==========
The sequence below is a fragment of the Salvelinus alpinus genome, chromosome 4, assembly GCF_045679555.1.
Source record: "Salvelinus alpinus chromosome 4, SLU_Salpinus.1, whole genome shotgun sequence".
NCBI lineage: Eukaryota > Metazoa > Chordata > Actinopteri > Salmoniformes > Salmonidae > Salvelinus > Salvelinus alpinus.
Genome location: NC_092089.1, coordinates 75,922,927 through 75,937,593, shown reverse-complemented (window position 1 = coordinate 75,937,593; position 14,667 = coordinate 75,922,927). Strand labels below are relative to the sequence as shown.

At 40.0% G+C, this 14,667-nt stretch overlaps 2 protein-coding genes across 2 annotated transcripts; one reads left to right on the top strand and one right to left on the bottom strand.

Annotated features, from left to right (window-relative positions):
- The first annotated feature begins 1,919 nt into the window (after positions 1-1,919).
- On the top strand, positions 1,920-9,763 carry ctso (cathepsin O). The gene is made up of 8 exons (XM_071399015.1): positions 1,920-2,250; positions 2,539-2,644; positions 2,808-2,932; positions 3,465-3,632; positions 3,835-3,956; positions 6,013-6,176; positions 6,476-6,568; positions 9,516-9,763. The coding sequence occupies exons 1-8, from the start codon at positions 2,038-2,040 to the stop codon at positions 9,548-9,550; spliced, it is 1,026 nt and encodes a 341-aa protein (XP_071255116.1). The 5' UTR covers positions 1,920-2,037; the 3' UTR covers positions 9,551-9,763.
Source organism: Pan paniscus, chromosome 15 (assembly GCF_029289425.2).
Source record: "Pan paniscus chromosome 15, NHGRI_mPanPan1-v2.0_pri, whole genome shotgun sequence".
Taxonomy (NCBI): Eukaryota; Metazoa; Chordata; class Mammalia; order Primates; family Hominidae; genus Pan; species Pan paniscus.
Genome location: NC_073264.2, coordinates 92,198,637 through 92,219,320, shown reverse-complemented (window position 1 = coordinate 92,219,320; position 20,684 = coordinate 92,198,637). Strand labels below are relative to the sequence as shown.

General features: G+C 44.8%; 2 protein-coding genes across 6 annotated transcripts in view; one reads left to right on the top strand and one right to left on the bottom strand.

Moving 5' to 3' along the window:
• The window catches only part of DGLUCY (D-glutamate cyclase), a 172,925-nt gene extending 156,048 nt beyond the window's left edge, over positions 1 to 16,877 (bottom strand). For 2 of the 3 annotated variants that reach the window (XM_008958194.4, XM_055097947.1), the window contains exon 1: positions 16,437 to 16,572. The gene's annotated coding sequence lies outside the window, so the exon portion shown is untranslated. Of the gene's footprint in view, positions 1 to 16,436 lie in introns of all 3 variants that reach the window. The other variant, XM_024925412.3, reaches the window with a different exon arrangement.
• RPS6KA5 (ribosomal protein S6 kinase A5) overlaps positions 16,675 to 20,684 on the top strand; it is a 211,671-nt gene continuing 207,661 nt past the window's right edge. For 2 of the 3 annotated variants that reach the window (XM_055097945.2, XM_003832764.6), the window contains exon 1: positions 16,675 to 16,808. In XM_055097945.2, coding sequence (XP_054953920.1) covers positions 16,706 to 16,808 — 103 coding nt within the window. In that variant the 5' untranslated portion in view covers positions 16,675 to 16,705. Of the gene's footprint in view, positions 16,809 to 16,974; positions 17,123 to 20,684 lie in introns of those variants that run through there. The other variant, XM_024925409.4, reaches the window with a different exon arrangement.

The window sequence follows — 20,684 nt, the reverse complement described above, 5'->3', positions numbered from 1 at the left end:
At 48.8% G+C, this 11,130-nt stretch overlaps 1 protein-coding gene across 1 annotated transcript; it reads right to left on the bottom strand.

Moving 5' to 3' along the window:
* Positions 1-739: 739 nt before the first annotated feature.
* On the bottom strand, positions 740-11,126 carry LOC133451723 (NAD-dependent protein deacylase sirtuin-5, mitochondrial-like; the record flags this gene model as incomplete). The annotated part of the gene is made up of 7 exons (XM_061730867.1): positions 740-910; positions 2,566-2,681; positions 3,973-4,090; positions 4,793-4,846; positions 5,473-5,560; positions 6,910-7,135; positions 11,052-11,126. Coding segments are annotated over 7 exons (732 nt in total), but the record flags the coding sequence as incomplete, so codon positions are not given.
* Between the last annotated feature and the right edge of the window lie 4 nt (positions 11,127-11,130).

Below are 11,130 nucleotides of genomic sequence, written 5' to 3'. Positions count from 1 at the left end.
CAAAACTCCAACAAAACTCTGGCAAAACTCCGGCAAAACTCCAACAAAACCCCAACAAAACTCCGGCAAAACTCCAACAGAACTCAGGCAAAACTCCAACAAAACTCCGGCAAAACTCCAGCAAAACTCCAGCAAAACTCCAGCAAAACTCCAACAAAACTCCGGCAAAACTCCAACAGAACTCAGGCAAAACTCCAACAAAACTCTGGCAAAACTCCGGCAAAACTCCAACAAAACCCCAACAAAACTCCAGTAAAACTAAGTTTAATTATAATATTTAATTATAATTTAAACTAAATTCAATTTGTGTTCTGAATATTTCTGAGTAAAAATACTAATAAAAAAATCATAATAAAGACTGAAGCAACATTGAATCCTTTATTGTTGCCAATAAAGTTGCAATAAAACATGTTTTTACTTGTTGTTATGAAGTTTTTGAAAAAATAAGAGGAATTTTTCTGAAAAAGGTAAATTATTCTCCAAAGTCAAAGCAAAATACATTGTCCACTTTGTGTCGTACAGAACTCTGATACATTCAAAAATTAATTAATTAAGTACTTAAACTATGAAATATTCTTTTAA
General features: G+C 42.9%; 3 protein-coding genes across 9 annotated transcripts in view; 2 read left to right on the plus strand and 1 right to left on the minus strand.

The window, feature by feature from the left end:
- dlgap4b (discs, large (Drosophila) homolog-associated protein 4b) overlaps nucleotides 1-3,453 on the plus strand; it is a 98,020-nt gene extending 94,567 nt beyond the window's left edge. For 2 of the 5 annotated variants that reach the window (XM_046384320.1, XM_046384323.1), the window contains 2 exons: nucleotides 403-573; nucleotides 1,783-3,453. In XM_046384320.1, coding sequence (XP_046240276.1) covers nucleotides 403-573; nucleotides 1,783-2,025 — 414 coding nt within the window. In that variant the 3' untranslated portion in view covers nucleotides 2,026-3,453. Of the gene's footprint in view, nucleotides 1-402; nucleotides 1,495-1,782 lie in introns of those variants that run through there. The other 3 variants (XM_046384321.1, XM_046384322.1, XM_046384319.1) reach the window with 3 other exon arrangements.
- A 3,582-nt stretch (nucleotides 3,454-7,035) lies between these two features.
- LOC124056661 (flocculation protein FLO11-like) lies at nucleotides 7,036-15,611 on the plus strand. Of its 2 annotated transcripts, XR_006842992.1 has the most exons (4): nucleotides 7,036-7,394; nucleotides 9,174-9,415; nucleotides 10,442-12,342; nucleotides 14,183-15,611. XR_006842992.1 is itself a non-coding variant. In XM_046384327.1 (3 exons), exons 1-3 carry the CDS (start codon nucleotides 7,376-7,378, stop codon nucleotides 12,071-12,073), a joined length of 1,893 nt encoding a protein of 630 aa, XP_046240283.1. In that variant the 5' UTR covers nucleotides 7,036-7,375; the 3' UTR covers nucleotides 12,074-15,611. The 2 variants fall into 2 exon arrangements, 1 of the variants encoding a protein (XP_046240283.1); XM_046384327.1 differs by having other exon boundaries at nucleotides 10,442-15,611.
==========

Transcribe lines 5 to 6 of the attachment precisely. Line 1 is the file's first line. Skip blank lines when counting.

At 40.0% G+C, this 14,667-nt stretch overlaps 2 protein-coding genes across 2 annotated transcripts; one reads left to right on the top strand and one right to left on the bottom strand.

Annotated features, from left to right (window-relative positions):